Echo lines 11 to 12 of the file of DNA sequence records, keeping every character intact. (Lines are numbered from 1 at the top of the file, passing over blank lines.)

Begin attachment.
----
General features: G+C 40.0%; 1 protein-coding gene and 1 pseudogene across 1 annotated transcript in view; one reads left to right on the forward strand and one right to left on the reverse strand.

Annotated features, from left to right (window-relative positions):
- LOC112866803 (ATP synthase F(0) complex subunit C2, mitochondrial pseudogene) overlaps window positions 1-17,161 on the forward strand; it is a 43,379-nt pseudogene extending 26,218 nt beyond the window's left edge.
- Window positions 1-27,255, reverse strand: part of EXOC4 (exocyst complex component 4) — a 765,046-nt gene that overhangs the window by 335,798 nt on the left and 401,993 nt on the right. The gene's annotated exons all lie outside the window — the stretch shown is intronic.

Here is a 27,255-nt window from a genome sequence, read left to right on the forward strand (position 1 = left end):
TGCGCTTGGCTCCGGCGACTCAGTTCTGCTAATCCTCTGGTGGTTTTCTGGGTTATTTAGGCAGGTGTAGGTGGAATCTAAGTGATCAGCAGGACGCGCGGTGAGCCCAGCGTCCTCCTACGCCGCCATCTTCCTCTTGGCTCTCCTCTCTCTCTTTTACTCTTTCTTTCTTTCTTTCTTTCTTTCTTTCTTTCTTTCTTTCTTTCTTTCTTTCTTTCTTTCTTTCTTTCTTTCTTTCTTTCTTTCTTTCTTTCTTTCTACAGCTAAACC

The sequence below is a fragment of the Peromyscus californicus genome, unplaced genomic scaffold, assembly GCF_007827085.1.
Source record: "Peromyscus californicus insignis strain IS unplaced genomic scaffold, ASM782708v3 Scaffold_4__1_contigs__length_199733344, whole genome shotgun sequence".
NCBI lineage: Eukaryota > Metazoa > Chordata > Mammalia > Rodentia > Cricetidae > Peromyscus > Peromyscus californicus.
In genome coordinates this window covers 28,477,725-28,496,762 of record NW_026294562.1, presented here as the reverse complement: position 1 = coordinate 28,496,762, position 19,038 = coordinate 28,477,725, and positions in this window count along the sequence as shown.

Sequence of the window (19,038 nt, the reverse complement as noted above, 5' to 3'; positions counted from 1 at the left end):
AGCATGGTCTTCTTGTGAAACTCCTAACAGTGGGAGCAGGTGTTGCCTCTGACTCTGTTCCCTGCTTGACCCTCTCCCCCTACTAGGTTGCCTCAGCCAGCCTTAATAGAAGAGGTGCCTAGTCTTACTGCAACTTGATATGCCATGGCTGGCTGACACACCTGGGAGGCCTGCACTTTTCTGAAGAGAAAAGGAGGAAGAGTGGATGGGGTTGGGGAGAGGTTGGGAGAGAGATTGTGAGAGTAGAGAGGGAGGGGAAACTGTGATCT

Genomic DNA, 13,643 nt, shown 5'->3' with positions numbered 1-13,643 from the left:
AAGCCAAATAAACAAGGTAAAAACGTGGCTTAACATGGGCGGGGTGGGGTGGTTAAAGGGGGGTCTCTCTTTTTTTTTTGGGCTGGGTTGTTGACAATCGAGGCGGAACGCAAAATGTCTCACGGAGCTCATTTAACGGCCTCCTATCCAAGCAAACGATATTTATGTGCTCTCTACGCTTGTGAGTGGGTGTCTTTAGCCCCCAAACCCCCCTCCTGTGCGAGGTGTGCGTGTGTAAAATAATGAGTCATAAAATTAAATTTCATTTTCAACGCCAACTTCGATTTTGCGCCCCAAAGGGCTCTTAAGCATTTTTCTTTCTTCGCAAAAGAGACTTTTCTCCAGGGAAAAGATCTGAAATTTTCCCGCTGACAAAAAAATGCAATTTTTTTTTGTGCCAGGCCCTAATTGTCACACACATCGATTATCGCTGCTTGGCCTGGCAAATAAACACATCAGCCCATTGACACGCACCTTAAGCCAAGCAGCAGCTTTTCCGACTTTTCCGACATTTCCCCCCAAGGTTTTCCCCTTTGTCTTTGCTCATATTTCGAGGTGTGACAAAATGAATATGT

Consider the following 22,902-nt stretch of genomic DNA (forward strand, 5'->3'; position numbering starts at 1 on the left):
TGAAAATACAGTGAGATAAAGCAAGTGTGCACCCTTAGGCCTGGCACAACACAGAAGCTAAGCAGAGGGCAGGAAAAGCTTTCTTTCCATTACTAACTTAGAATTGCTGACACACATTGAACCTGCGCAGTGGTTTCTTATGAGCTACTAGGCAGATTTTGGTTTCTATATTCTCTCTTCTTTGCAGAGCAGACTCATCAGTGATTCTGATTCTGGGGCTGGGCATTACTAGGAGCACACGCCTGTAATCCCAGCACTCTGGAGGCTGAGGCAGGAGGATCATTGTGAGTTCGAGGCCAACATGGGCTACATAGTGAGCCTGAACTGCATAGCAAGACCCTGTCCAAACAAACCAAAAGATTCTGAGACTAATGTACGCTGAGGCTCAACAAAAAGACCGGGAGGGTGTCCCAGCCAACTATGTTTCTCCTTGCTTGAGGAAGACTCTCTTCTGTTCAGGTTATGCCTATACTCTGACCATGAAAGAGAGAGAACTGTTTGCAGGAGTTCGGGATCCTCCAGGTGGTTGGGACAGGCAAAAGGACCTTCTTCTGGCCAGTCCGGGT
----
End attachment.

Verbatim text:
Sequence of the window (19,038 nt, the reverse complement as noted above, 5' to 3'; positions counted from 1 at the left end):
AGCATGGTCTTCTTGTGAAACTCCTAACAGTGGGAGCAGGTGTTGCCTCTGACTCTGTTCCCTGCTTGACCCTCTCCCCCTACTAGGTTGCCTCAGCCAGCCTTAATAGAAGAGGTGCCTAGTCTTACTGCAACTTGATATGCCATGGCTGGCTGACACACCTGGGAGGCCTGCACTTTTCTGAAGAGAAAAGGAGGAAGAGTGGATGGGGTTGGGGAGAGGTTGGGAGAGAGATTGTGAGAGTAGAGAGGGAGGGGAAACTGTGATCT